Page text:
Case Digest: Barba vs. Liceo de Cagayan

G .R. No. 193857 : November 28, 2012




Petitioner Dr. Ma. Mercedes L. Barba (Barba) was the Dean of the College of Physical Therapy of respondent Liceo de Cagayan University, Inc. (Liceo).

In the school year 2003 to 2004, the College of Physical Therapy suffered a dramatic decline in the number of enrollees from a total of 1,121 students in the school year 1995 to 1996 to only 29 students in the first semester of school year 2003 to 2004. Due to the low number of enrollees, Liceo decided to freeze the operation of the College of Physical Therapy indefinitely. Thereafter, the College of Physical Therapy ceased operations and Barba went on leave without pay starting. Subsequently, Liceo sent Barba a letter dated April 27, 2005 instructing Barba to return to work on and report to Ma. Chona Palomares, the Acting Dean of the College of Nursing, to receive her teaching load and assignment as a full-time faculty member in that department. Barba did not report to Palomares and requested for the processing of her separation benefits in view of the closure of the College of Physical Therapy.

Another letter was sent to Barba but the latter still refused to return to work. Hence, Liceo sent Barba a notice terminating her services on the ground of abandonment.

Barba filed a complaint before the Labor Arbiter for illegal dismissal, payment of separation pay and retirement benefits againstLiceo. She alleged that her transfer to the College of Nursing as a faculty member is a demotion amounting to constructive dismissal.

The LA ruled that Barba was not constructively dismissed. The NLRC reversed the LA. Liceo went to the CA and filed a Supplemental Petition raising for the first time the issue of lack of jurisdiction of the Labor Arbiter and the NLRC over the case. Liceo claimed that a College Dean is a corporate officer under its by-laws and Barba was a corporate officer of Liceo since her appointment was approved by the board of directors. Thus, Liceo maintained that the jurisdiction over the case is with the regular courts and not with the labor tribunals.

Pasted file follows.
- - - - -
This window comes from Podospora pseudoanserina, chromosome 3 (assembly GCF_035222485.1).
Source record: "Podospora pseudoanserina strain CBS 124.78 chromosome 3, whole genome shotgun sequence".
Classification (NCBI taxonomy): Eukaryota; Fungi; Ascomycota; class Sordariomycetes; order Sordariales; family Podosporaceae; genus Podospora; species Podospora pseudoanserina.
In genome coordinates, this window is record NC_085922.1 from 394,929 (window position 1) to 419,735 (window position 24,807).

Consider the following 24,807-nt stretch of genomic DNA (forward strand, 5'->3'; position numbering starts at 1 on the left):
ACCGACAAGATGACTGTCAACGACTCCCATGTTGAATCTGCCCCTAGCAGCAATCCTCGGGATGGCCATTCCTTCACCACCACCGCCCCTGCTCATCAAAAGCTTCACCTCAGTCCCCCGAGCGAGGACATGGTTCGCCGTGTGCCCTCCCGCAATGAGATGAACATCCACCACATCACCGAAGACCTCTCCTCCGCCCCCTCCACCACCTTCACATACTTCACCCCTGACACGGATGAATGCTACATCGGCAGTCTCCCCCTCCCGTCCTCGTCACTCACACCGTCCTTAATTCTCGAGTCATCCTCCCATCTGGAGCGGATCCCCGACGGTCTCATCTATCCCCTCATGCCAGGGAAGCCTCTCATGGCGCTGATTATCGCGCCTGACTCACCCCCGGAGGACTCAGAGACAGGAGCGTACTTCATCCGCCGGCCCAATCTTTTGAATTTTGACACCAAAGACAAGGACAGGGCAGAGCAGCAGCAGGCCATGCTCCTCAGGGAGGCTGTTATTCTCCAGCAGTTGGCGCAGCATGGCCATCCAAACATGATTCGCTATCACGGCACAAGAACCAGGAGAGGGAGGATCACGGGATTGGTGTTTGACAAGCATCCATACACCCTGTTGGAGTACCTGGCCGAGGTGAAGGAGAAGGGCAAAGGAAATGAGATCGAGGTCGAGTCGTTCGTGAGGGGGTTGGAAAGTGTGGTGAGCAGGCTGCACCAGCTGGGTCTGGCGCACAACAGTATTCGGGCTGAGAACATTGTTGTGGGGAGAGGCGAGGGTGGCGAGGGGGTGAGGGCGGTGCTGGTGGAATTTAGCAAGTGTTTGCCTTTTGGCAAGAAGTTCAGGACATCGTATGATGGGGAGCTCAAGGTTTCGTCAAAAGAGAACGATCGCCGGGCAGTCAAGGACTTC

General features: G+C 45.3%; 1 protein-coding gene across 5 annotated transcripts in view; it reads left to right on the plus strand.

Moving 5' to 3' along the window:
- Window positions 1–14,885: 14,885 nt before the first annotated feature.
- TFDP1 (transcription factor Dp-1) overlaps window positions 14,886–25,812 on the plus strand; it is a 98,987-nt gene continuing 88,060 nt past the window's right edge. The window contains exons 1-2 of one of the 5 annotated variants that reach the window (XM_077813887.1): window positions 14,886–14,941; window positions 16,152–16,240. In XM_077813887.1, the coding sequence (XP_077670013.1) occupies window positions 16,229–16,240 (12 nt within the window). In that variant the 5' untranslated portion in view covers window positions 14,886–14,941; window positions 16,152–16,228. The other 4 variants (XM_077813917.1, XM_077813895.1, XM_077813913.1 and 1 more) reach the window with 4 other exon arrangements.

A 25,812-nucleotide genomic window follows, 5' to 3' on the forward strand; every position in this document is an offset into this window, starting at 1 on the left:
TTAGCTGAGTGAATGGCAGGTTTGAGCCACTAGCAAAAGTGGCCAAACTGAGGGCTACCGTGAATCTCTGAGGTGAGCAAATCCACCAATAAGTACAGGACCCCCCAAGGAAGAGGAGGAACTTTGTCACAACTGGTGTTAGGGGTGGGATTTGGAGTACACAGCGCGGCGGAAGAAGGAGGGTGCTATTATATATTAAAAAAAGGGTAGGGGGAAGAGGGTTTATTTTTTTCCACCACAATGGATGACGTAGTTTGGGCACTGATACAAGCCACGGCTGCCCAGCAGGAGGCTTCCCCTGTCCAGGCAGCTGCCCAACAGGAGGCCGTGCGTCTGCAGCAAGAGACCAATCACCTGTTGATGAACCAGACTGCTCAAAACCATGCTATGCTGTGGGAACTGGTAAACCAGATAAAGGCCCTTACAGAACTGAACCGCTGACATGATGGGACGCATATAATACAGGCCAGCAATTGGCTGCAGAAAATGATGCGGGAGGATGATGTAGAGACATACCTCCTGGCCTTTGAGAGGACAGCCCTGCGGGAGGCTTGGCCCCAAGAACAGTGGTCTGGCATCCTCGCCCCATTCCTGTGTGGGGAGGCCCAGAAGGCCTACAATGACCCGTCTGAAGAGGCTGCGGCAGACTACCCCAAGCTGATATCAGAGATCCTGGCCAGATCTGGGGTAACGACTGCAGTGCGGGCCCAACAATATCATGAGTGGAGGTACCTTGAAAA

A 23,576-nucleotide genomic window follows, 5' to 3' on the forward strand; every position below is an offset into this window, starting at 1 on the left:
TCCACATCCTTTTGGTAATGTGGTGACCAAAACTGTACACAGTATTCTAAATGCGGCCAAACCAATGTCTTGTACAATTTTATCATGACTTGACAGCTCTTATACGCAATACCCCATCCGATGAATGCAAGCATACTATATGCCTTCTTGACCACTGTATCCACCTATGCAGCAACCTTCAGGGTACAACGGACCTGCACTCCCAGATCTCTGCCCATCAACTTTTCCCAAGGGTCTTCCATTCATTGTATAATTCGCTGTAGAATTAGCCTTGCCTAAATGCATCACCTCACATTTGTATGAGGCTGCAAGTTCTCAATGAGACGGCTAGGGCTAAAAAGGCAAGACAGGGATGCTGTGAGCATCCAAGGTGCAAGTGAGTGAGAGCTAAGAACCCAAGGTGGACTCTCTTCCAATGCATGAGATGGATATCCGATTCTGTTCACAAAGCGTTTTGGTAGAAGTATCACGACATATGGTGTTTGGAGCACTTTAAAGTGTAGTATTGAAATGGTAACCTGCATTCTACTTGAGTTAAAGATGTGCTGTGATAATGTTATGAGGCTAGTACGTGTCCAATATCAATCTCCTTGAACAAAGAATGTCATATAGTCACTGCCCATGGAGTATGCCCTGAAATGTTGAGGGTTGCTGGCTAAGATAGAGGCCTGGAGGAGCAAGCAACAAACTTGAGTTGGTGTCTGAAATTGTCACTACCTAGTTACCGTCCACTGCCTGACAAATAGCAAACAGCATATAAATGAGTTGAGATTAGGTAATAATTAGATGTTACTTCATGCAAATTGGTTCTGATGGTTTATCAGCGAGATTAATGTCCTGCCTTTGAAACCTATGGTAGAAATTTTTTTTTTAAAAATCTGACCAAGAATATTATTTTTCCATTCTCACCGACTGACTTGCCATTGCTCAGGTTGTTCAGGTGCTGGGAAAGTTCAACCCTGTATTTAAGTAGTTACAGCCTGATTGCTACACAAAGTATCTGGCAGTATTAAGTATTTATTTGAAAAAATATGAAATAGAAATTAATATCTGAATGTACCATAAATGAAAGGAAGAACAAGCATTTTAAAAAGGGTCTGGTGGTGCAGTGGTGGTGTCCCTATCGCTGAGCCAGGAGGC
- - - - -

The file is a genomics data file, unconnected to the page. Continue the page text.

In its original Decision, the CA reversed the NLRC resolutions. The CA did not find merit in Liceos assertion in its Supplemental Petition that the position of Barba as College Dean was a corporate office. The CA further found that no constructive dismissal occurred nor has Barba abandoned her work.

Unsatisfied, both Barba and Liceo sought reconsideration of the CA decision. Thereafter, the CA reversed its earlier ruling. Hence,Barba filed the present petition.


I. Whether or not the labor tribunals have jurisdiction over Barbas complaint for constructive dismissal?
II. Whether or not Barba was constructively dismissed?

HELD: The petition is granted.

MERCANTILE LAW: corporate officers

FIRST ISSUE: Labor tribunals have jurisdiction over Barbas complaint.